Turkey’s rift with Moscow deepens over forced landing of Syrian jet

ELLEN BARRY, ANNE BARNARD & SEBNEM ARSU

Tensions over Turkey's forced landing and inspection of a Moscow-to-Damascus flight by a civilian Syrian jetliner expanded on Thursday to Russia, which accused the Turks of conducting an illegal search and denied their contention that the plane had been carrying military cargo bound for Syria.

Syria also reacted for the first time to the disrupted flight of the Syria Air jetliner, which landed under Turkish warplane escort in Ankara on Wednesday and stayed there for hours before the Turkish authorities allowed it to proceed. Syrian officials quoted by SANA, the official news agency, called the Turkish action illegal, accused the Turks of mistreating the crew and frightening passengers, and said Syria would protest the incident to international aviation authorities.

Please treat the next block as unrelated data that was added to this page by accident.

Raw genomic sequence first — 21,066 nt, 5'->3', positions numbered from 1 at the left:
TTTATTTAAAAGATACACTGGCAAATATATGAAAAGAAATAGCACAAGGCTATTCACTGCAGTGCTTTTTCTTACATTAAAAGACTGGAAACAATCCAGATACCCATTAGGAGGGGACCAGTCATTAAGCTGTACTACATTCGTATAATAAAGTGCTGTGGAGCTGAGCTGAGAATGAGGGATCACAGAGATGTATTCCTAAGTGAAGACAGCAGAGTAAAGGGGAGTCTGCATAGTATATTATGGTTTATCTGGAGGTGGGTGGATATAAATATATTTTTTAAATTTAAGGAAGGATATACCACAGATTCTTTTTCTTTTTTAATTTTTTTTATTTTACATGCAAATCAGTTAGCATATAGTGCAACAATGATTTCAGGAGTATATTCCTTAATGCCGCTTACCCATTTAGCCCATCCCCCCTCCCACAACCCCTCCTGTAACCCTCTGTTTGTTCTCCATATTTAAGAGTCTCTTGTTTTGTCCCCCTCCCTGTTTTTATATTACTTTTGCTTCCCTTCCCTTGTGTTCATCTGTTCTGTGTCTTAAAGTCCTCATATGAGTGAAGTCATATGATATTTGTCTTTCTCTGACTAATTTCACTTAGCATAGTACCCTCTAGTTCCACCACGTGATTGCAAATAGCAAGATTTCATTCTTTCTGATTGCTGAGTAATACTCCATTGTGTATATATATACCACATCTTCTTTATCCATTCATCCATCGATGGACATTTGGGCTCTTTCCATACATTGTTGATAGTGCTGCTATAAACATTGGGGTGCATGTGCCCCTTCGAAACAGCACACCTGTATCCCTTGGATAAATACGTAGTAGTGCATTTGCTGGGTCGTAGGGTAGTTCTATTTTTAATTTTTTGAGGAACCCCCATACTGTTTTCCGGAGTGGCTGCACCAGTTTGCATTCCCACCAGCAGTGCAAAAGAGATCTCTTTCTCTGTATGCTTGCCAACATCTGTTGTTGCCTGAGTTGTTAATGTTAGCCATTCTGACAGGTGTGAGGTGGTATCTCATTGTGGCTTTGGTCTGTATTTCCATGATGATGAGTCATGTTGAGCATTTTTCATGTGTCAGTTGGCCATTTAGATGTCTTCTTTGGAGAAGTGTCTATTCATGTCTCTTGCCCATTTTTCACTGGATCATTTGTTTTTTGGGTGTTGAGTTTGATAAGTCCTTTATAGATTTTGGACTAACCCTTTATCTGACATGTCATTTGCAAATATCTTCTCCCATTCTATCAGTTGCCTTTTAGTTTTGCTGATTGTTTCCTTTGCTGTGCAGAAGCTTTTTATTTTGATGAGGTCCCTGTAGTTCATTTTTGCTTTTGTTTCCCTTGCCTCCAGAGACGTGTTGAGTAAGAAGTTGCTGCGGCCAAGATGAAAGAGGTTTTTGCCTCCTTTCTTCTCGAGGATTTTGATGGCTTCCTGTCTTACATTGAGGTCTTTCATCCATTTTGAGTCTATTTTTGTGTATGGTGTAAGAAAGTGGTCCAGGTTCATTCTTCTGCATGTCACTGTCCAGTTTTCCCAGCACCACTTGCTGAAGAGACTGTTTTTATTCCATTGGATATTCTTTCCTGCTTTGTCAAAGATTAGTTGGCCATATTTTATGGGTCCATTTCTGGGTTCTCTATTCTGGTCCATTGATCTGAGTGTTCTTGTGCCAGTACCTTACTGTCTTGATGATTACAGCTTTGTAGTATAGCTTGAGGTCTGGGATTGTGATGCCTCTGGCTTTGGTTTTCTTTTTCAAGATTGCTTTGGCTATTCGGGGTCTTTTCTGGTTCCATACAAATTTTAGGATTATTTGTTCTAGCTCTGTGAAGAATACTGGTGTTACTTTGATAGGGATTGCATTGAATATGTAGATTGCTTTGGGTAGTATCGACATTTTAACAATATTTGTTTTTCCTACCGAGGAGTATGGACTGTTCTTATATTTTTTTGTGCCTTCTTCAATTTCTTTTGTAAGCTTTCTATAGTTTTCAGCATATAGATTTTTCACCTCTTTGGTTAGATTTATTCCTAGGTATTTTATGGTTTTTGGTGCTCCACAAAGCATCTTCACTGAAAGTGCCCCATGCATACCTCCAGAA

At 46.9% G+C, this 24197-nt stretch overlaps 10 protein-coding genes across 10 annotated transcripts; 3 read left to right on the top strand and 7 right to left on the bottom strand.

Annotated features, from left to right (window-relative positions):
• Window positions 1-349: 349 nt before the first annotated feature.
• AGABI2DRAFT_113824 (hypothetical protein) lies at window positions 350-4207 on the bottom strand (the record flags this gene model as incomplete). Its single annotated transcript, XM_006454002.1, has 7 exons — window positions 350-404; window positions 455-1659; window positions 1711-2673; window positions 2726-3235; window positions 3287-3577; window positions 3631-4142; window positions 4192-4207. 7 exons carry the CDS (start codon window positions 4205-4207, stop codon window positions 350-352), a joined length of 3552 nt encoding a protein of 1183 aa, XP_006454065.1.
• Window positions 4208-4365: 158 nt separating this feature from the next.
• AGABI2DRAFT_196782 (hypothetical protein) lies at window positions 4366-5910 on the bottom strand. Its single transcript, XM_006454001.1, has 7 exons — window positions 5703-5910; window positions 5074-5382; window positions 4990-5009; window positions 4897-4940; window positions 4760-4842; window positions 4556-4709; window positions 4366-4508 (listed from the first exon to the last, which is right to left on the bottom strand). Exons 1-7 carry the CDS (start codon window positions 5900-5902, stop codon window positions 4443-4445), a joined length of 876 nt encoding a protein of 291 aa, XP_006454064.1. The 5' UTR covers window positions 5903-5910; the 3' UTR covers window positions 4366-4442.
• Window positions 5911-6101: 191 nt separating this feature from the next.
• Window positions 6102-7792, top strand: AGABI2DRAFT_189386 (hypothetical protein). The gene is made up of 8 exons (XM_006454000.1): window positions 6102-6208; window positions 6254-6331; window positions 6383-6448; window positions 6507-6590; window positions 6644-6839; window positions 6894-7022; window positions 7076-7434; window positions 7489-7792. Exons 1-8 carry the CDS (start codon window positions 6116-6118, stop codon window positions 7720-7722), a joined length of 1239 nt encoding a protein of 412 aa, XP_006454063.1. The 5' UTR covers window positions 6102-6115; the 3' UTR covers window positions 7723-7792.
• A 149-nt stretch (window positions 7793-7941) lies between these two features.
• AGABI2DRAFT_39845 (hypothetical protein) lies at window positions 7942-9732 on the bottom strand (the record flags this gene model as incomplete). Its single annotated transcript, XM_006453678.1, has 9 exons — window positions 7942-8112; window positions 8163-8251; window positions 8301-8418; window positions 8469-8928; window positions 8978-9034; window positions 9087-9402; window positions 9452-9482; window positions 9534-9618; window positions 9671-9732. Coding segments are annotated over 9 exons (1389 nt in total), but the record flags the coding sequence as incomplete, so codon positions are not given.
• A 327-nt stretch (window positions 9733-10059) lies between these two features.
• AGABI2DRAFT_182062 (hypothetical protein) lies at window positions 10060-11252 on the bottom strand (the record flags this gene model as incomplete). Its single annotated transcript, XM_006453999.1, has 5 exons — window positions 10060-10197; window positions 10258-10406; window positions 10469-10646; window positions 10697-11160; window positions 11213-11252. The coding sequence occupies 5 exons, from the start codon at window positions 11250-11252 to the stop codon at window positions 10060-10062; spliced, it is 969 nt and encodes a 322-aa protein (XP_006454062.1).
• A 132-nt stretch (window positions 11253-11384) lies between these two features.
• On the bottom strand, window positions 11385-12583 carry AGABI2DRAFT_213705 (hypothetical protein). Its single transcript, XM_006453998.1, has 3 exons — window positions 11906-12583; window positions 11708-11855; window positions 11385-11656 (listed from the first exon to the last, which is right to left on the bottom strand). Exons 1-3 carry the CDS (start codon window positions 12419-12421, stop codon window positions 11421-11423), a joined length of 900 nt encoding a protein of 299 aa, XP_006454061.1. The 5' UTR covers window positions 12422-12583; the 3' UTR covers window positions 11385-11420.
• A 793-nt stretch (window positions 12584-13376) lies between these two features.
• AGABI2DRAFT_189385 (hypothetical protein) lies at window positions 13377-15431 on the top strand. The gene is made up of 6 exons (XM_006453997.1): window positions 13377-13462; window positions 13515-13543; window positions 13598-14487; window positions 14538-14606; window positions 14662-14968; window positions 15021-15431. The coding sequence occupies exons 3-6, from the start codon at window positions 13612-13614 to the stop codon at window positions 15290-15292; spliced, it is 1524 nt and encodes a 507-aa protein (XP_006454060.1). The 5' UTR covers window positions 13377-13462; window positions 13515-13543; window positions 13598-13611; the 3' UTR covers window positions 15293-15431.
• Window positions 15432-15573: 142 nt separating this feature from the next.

The forced landing not only aggravated the already-tense confrontation between Turkey and Syria but risked dragging in Russia, the main political and military ally of Syria's embattled President Bashar al-Assad.

Turkey's Foreign Ministry said Wednesday that the plane, which carried 35 passengers, had been detained on suspicion of harbouring weapons and later announced that a number of unspecified cargo items "that infringed on international regulations" had been confiscated. Turkish news reports said they were missile components.

On Thursday, Moscow expressed dismay at the Turkish action and denied that there were weapons or other military supplies aboard. "I think that tension will now develop in the relationship between Russia and Turkey," a Russian Foreign Ministry official said.

Moscow's complaints were quickly rejected by Turkey's Foreign Ministry, which summoned the Russian ambassador and said the Turks had acted properly and treated the passengers responsibly, Turkey's semiofficial Anatolian News Agency reported.

Russia and Turkey are already at odds over the Syrian crisis, with Ankara joining the Western and many Arab nations in support of insurgents seeking to overthrow Assad, while Moscow has consistently shielded Assad, its main regional ally.

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